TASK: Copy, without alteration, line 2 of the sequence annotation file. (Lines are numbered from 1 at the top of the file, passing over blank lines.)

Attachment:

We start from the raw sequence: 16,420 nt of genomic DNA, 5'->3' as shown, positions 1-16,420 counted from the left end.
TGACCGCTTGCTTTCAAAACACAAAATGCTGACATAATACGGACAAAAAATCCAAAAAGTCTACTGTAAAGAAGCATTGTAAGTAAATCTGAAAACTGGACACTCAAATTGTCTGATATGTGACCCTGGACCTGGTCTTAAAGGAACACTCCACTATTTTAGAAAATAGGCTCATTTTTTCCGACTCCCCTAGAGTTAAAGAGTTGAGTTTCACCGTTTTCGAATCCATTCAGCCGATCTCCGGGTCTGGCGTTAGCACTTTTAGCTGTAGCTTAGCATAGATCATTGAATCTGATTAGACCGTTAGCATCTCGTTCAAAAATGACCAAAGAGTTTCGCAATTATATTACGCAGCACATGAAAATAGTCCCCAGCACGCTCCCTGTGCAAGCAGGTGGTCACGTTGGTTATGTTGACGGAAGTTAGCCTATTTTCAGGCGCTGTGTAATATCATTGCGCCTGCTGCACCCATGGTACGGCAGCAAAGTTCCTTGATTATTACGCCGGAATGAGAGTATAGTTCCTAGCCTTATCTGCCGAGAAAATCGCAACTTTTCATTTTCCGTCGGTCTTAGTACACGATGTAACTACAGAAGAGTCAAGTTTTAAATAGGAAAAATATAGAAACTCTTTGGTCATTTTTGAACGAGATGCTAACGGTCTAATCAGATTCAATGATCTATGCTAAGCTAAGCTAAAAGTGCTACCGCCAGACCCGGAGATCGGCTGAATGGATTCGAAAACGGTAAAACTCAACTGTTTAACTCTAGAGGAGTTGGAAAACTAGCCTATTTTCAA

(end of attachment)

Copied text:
TGACCGCTTGCTTTCAAAACACAAAATGCTGACATAATACGGACAAAAAATCCAAAAAGTCTACTGTAAAGAAGCATTGTAAGTAAATCTGAAAACTGGACACTCAAATTGTCTGATATGTGACCCTGGACCTGGTCTTAAAGGAACACTCCACTATTTTAGAAAATAGGCTCATTTTTTCCGACTCCCCTAGAGTTAAAGAGTTGAGTTTCACCGTTTTCGAATCCATTCAGCCGATCTCCGGGTCTGGCGTTAGCACTTTTAGCTGTAGCTTAGCATAGATCATTGAATCTGATTAGACCGTTAGCATCTCGTTCAAAAATGACCAAAGAGTTTCGCAATTATATTACGCAGCACATGAAAATAGTCCCCAGCACGCTCCCTGTGCAAGCAGGTGGTCACGTTGGTTATGTTGACGGAAGTTAGCCTATTTTCAGGCGCTGTGTAATATCATTGCGCCTGCTGCACCCATGGTACGGCAGCAAAGTTCCTTGATTATTACGCCGGAATGAGAGTATAGTTCCTAGCCTTATCTGCCGAGAAAATCGCAACTTTTCATTTTCCGTCGGTCTTAGTACACGATGTAACTACAGAAGAGTCAAGTTTTAAATAGGAAAAATATAGAAACTCTTTGGTCATTTTTGAACGAGATGCTAACGGTCTAATCAGATTCAATGATCTATGCTAAGCTAAGCTAAAAGTGCTACCGCCAGACCCGGAGATCGGCTGAATGGATTCGAAAACGGTAAAACTCAACTGTTTAACTCTAGAGGAGTTGGAAAACTAGCCTATTTTCAA